After all that, we decided that interfacing Coldfusion with their Java setup was the only option left. On a lighter note, Coldfusion relies a lot on Java libraries, but learning how to work with Java classes using Coldfusion Markup was not a walk in the park, and Braintree's Java documentation didn't make it much easier. After an exchange of not-so-friendly emails between us in programming, Braintree's support, and a few exchanges with our leaders, it was a few weeks until we found a solution.

Since there is little to no documentation on getting Coldfusion to work with Braintree's Java libraries, and getting a root canal is easier than getting good technical support from Braintree; I've put together some examples on how we got our Coldfusion server to successfully communicate with Braintree using their Java Library (JAR File).

Before I continue, please note that this may not be the best solution out there, and there's always room for improvement and code cleanup. That being said, you may look at these examples and come up with a better solution that is very possible; but this setup did work for us.

To start off, this post will cover the basics of setting up and initialize your Coldfusion server to work with Braintree via their Java Class Library JAR file.

Before you begin, make sure that Braintree has set up your Sandbox and Production Dashboards. You'll need to login to access your Merchant ID, Public Key, and Private Key on both dashboards.

Go to Braintree's Developer Documentation to get the latest Java Library JAR File. https://developers.braintreepayments.com/start/hello-server/java

This JAR file will need to be placed in your Coldfusion Library folder (e.g. D:\Coldfusion2016\cfusion\lib)

Restart the Coldfusion Application Server Service.

Now you need to set-up your transaction pages to declare and initialize the necessary Java classes.

(Note: The Braintree Java classes may be viewed non-compiled at https://github.com/braintree/braintree_java/tree/master/src/main/java/com/braintreegateway)

Each Java class needs to be declared on your transaction page or in a CFC if the processing occurs on more than one page.

<cfobject type="java" class="com.braintreegateway.Environment" name="environment" />
<cfobject type="java" class="com.braintreegateway.BraintreeGateway" name="gateway" />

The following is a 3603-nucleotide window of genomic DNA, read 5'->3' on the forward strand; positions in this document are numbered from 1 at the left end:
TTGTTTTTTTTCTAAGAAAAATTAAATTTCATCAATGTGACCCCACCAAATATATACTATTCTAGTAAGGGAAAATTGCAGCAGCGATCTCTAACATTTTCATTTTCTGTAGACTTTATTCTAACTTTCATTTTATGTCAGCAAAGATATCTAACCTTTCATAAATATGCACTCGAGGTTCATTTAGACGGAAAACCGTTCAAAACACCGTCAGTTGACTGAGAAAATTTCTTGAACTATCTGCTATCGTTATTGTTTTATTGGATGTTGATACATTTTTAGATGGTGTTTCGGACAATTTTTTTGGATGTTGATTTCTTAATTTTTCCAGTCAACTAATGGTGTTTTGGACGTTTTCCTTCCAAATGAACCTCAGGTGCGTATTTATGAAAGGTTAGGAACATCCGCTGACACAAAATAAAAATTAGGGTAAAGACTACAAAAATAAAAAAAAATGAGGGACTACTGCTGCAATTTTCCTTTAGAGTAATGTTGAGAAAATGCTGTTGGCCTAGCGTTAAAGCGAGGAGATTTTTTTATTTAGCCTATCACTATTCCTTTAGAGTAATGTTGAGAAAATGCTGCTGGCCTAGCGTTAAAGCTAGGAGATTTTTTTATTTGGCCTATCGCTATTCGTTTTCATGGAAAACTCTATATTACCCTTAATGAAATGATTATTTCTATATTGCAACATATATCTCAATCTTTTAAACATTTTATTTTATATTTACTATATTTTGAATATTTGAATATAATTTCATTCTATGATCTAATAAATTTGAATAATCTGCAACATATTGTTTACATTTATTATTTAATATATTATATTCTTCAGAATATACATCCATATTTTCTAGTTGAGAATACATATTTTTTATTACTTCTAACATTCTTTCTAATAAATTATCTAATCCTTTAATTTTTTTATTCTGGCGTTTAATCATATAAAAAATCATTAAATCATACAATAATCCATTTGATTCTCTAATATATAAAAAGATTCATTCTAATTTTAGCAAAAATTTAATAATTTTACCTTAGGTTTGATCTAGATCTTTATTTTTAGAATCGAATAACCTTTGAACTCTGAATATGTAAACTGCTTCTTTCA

The environment object is needed for the initialization. The gateway is needed for the initialization and for all Primary Braintree Java functions.

Following the declaration of objects, you'll be able to initialize the Braintree Gateway. You'll need three variables provided to you by your Braintree Control Panel/Dashboard; your Merchant ID, Public Key, and Private Key. It is recommended that these variables are declared in your Application.cfc file. For this example, we'll declare it on the page followed by the initialization.

<cfset variables.merchantID = "1z2y3x4w5v" />
<cfset variables.publicKey = "9a8b7c6d5e" />
<cfset variables.privateKey = "1q2w3e4r5t" />

<!--- SANDBOX INITIALIZATION FOR TEST TRANSACTIONS --->
<cfset j = gateway.init(Environment.SANDBOX, '#variables.MerchantID#', '#variables.PublicKey#', '#variables.PrivateKey#')>

When you're ready to go live, initialize the gateway with your Braintree Production Credentials. You can't pass 'Environment.PRODUCTION' in as a variable (at least I couldn't), so you'll need to hard-code it into the function.

<!--- PRODUCTION INITIALIZATION FOR LIVE TRANSACTIONS --->
<cfset j = gateway.init(Environment.PRODUCTION, '#variables.MerchantID#', '#variables.PublicKey#', '#variables.PrivateKey#')>

Here it is in it's entirety. This will get the Braintree Gateway setup for you for Sandbox testing.

<cfobject type="java" class="com.braintreegateway.Environment" name="environment" />
<cfobject type="java" class="com.braintreegateway.BraintreeGateway" name="gateway" />

<cfset variables.merchantID = "1z2y3x4w5v" />
<cfset variables.publicKey = "9a8b7c6d5e" />
<cfset variables.privateKey = "1q2w3e4r5t" />

<!--- SANDBOX INITIALIZATION FOR TEST TRANSACTIONS --->
<cfset j = gateway.init(Environment.SANDBOX, '#variables.MerchantID#', '#variables.PublicKey#', '#variables.PrivateKey#')>

Next post will go into how to process a simple credit card transaction. It will include the basic initialization code as well as additional 'cfobject' calls necessary for the transaction to run.


END OF LINE.
DISCLAIMER: The recommendations posted here may not be the best solutions. Please feel free to make your own adjustments which may be better than what I posted.